37. 37. postage stamps too!
  38. 38. 2.2 million XO laptops and counting See Google Maps Deployments worldwide Also see:
  39. 39. Learn more...
  40. 40. XS: OLPC School Server The Internet in a Box (unsung hero too!)
  41. 41. What does the XS look like? Fantasy View
  42. 42. What does the XS look like? Reality View
  43. 43. What does the XS look like? <ul><li>Any x86 box with requisite memory, crunch and storage can be the XS. </li><ul><li>It could also be a ARM machine in the near future... </li></ul><li>Ideally, we want a machine that </li><ul><li>Consumes very little power
  44. 44. Has the necessary crunch
  45. 45. Portable </li><ul><li>Pocketable, even? </li></ul><li>Very forgiving for power brownouts, heat, dust, etc. </li><ul><li>Kinda like the XO. </li></ul></ul></ul>
  46. 46. Services that the XS runs <ul><li>Networking </li><ul><li>DNS
  47. 47. DHCP
  48. 48. NAT/Masquerading
  49. 49. Bridging </li></ul><li>Identity management </li><ul><li>Seamless XO login
  50. 50. Single One Time Password (SOTP) on server </li></ul><li>Activation </li><ul><li>Theft deterrence </li></ul></ul>
  51. 51. Services that the XS runs <ul><li>Collaboration </li><ul><li>XMPP via ejabberd </li></ul><li>Storage </li><ul><li>Files and attachments for courses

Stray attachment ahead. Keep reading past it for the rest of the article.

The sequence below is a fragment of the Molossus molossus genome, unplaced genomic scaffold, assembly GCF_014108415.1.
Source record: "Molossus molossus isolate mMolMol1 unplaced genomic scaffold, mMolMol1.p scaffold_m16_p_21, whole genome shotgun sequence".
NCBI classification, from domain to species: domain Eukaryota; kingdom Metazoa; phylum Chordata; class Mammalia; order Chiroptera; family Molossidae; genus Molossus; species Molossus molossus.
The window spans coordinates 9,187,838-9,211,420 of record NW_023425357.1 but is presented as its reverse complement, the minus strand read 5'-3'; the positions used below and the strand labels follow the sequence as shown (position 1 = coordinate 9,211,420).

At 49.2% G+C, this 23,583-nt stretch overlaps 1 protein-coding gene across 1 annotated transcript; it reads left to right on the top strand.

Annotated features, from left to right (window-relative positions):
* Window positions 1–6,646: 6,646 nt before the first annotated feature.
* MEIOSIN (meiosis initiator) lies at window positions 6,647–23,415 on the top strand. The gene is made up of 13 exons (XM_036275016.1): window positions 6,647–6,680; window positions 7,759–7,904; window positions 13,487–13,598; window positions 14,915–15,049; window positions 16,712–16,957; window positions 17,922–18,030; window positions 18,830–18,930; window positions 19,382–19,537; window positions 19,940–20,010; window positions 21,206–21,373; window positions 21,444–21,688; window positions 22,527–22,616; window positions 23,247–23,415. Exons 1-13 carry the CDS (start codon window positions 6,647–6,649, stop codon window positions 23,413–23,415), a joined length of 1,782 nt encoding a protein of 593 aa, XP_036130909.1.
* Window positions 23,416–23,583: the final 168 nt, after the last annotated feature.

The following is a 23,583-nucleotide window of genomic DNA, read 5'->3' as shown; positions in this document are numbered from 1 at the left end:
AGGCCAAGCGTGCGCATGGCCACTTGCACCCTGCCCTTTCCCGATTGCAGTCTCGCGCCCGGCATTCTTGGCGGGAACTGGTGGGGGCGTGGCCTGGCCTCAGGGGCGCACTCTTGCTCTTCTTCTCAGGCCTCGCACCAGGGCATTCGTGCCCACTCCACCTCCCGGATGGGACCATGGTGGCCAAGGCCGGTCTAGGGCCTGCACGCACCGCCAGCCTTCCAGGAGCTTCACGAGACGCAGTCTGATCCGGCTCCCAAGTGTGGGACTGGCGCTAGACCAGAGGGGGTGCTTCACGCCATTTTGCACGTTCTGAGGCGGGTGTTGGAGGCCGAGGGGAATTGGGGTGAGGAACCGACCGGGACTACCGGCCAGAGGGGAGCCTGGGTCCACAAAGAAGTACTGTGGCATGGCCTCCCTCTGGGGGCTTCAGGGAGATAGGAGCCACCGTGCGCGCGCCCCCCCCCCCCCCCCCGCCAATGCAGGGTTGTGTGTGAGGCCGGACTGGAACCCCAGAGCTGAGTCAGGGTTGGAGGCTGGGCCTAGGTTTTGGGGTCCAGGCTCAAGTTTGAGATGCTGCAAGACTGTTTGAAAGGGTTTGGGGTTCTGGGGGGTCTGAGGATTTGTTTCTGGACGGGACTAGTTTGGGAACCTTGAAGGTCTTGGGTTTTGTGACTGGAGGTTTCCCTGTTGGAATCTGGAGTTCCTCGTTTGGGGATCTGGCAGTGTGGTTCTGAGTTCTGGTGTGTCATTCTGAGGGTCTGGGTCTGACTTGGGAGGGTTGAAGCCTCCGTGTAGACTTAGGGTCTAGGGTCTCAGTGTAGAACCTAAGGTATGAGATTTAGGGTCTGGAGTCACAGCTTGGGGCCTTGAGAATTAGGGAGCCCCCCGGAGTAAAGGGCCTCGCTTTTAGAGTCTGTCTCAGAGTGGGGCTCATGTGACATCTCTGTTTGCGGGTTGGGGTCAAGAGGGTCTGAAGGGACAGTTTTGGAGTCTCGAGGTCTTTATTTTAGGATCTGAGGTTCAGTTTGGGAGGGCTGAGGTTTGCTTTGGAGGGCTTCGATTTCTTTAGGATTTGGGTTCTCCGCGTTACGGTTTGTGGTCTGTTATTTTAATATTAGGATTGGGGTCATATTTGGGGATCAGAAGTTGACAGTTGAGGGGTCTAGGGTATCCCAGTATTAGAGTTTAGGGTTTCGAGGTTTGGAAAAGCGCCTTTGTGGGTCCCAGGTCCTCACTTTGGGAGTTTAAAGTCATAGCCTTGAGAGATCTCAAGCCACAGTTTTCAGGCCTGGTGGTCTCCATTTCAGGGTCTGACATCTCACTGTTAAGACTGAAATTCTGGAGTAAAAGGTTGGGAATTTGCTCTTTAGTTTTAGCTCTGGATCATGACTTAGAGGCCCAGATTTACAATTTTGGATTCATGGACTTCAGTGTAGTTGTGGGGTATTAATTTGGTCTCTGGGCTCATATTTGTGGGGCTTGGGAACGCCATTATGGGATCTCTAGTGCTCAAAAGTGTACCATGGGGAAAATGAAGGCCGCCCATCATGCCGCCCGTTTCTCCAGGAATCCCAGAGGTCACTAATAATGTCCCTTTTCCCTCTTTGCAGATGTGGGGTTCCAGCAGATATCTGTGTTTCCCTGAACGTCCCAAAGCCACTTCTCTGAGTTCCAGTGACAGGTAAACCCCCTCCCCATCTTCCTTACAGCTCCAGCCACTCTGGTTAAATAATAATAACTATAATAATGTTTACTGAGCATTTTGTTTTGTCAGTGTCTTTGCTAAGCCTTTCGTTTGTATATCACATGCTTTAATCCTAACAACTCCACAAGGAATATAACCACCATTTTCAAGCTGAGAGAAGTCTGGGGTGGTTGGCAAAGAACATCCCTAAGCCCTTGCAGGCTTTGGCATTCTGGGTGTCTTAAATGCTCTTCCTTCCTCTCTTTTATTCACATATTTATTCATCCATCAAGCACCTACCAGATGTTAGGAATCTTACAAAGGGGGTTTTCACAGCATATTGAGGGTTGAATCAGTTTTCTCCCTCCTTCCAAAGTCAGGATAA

52. 52. Backup files
  53. 53. Other media </li></ul><li>Backup </li><ul><li>Journal/Datastore backup </li></ul><li>XO Software updates </li><ul><li>Push updates including firmware and OS images </li></ul><li>Activity server </li><ul><li>Pushing activity bundles </li></ul></ul>
  54. 54. Networking <ul><li>Provides networking infrastructure for the school.
  55. 55. Acts as an Internet gateway (if backhaul exists) </li><ul><li>Includes HTTP proxy (optional)
  56. 56. Content filter (optional) </li></ul><li>Supports Wi-Fi: </li><ul><li>Ad-Hoc
  57. 57. Mesh (IEEE 802.11s draft)
  58. 58. Infrastructure (Access Point) </li></ul></ul>
  59. 59. Identity management <ul><li>Single One Time Passwords (SOTP) for maintenance. </li><ul><li>Remote ISP maintenance, etc. </li></ul><li>OLPC XO Browse </li><ul><li>authenticates seamlessly with Moodle
  60. 60. Moodle talks to ejabberd for permissions, etc. </li></ul><li>First XO to access Moodle </li><ul><li>This XO becomes admin.
  61. 61. This XO can assign other teachers, course creators, and other such roles </li></ul></ul>
  62. 62. Collaboration <ul><li>XMPP-based collaboration via ejabberd. </li><ul><li>Ejabberd is a XMPP (jabber) server written in erlang. </li></ul><li>Uses gabble mode under telepathy in Sugar. </li><ul><li>Gabble allows for server-based collaboration </li></ul><li>XOs switch to salut mode in case no XS is found. </li><ul><li>Salut allows for peer-to-peer collaboration </li></ul><li>Activities such as Chat, Write, Memorize use XMPP to collaborate. </li></ul>
  63. 63. Storage <ul><li>Much of the storage lives in /library partition. </li><ul><li>Mount /library on external USB disk or other media and expand storage.